Methodology: Climate Impact Margin
Companies are predominantly interested in how climate change affects their business operations. Our key concept to address this question is the Climate Impact Margin (CIM). The CIM gives companies a comprehensive set of numbers how climate-related risks and opportunities transfer into components of income and cash-flows, and finally into the overall performance of the company.
The Climate Impact Margin is a framework of additive components that take key identified risks and opportunities from climate change into account. The CIM framework aligns with the recommendations of the Task Force on Climate-related Financial Disclosures. Tāmaota develops technology to address each of the shown elements, translates modelling results of each element into a Climate Impact Margin, and combines all Margins to a comprehensive, dynamic impact on company performance.
Political and Legal. Tāmaota investigates regulatory risk by quantifying impacts of existing agreements (e.g. within the Paris Agreement) and by qualified scenario analysis of future legislative development. Clients benefit from this analysis by obtaining actionable and quantified insights on their current and future climate-regulatory risk exposure.
Technology. Access to clean technology for low-carbon production and business operation is not only a safeguard against climate-regulatory demands, but also a key cost saver impacting directly on the bottom line. Tāmaota addresses technological change by an advanced, automated innovation scouting module, analyzing patent and innovation databases with natural language processing technology.
Market. Risks such as changing customer behavior and increased cost of raw materials are analyzed by means of various proprietary and public sources and are strongly supported by scenario analyses. Market risks also combine elements from technology and reputation risks on a higher level.
Reputation. Reputational risks such as shifts in consumer preferences or stigmatization of entire sectors may materialize in reduced revenue from decreased demand for goods and services, in employee attraction and retention rates, and finally lower capital availability for the firm.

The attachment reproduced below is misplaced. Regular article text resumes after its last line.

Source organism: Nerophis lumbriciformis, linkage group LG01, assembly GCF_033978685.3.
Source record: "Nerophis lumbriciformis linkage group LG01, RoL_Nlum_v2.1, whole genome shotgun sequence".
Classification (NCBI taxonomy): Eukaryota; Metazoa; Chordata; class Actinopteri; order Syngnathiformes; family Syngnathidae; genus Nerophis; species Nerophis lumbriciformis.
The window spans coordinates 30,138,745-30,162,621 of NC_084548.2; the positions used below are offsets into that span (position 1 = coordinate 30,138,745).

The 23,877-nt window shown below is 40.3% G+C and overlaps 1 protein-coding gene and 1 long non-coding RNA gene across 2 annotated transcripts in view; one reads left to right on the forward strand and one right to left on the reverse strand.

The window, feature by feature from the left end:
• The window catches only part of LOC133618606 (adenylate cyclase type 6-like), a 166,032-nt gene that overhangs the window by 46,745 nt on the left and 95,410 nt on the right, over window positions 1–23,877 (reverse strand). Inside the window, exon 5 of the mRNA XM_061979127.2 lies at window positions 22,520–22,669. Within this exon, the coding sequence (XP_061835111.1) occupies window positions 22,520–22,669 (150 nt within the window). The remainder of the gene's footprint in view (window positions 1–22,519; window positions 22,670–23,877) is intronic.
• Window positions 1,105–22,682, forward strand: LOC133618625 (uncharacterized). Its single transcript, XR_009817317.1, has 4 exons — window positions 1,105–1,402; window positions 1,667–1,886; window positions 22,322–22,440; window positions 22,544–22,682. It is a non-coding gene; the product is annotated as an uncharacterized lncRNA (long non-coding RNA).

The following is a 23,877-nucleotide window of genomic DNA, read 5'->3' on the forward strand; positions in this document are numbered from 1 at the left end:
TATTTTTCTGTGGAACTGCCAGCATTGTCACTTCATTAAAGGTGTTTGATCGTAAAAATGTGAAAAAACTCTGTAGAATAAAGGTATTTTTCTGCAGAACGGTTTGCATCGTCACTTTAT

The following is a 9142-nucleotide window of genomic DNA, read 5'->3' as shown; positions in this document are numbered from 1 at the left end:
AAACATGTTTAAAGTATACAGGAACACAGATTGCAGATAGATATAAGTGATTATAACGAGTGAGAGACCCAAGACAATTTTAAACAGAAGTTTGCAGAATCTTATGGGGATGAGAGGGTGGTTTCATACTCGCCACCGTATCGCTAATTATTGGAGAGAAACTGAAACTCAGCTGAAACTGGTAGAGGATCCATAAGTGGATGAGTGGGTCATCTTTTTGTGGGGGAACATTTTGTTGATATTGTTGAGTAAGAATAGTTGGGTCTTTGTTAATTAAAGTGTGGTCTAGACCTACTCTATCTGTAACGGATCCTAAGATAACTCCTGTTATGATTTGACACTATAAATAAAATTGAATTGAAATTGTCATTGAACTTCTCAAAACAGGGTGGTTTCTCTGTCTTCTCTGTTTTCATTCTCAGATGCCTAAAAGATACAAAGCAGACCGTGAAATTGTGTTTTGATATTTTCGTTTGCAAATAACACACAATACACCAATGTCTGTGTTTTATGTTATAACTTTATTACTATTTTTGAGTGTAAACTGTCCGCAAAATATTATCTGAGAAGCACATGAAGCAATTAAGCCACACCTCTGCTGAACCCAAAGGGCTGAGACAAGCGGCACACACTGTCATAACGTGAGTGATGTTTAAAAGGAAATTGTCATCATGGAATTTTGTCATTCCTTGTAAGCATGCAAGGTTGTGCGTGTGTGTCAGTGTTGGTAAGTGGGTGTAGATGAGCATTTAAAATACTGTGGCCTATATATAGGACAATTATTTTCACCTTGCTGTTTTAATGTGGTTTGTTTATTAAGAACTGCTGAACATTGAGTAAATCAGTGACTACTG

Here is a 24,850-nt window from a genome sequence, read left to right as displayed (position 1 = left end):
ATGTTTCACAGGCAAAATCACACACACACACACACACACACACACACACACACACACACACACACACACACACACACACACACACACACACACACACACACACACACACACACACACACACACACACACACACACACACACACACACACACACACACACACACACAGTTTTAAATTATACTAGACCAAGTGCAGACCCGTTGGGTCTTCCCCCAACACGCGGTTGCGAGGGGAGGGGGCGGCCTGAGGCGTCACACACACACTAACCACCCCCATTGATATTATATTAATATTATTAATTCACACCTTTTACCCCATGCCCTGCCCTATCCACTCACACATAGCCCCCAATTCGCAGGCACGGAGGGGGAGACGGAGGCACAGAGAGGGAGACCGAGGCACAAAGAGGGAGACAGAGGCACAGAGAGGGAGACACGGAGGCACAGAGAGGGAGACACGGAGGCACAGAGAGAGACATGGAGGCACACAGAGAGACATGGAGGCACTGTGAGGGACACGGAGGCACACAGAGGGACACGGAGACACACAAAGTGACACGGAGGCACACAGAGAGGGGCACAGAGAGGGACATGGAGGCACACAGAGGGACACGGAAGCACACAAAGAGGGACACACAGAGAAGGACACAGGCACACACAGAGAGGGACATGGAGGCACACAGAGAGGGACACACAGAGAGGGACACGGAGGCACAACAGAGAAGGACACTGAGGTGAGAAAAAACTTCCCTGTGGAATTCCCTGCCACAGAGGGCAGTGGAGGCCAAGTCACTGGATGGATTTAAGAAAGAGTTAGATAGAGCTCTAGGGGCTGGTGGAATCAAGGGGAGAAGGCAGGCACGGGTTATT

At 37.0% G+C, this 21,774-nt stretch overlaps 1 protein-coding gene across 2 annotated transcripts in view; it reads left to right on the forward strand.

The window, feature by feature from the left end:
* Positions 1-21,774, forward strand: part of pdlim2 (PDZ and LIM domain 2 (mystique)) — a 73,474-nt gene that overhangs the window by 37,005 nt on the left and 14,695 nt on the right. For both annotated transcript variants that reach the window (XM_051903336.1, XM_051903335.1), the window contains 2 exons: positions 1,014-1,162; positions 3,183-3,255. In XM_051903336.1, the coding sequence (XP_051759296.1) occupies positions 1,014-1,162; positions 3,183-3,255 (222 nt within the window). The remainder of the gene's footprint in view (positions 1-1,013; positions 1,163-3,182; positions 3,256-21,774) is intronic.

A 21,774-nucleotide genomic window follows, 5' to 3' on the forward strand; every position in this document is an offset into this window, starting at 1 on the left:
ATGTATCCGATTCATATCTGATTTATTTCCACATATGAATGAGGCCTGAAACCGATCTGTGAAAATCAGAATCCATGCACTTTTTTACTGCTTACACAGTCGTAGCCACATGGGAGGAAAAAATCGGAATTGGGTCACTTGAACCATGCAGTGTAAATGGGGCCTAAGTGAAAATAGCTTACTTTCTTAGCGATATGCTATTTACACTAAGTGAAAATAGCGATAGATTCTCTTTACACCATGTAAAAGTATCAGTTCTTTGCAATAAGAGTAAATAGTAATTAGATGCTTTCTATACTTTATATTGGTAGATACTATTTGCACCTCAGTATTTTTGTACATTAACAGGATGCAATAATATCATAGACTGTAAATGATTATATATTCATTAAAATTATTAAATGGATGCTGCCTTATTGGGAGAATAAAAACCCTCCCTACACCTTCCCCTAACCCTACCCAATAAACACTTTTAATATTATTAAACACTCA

Immediate and seasonal weather impacts. Acute risks, such as an increased severity of extreme weather events such as cyclones and floods, directly result in reduced revenue from decreased production capacity and higher costs from rising insurance premiums or negative impacts on workforce. We employ state-of-the-art weather and seasonal climate modelling, grounded on strong partnerships with business and academic experts.
Mid-term local and global shifts in weather patterns. Effects such as rising mean temperatures and rising sea levels pose challenges on companies on a strategic level. Tamaota quantifies company-specific exposures to mid-term climate impacts and works with clients on strategic mitigation options.
Resource efficiency. Shifting to more efficient production and distribution processes, or moving to more efficient buildings directly reduces operating costs and increases production capacity, thus resulting in increased revenues. Tāmaota quantifies return-on-invests in resource efficiency measures with a proven modelling logic, but vastly expanded data originating from various qualified resources.
Energy source. Companies using of lower-emission sources of energy may participate in carbon markets and benefit from reduced operational costs, and reduced exposure to future fossil fuel price increases. As investor and customer focus is changing, clean energy usage may also increase capital availability and earn reputational benefits resulting in increased demand for goods and services.
Products and services. Using Tāmaota's quantitative approach, clients are enabled to diversify business activities and improve their competitive position to reflect shifting consumer preferences. Clients benefit from increased revenue through new solutions that fit market needs.
Markets. Climate change is an enabler to access to new markets, e.g., through partnerships with governments and development banks, or usage of public-sector incentives.
Resilience. Accounting for climate change in strategy and operation increases the market valuation of companies through resilience planning (e.g., infrastructure, land, buildings), increased reliability of supply chain and ability to operate under various conditions. Tāmaota offers detailed modelling solutions for quantifying a client’s resilience, thereby laying the ground for informed decision making.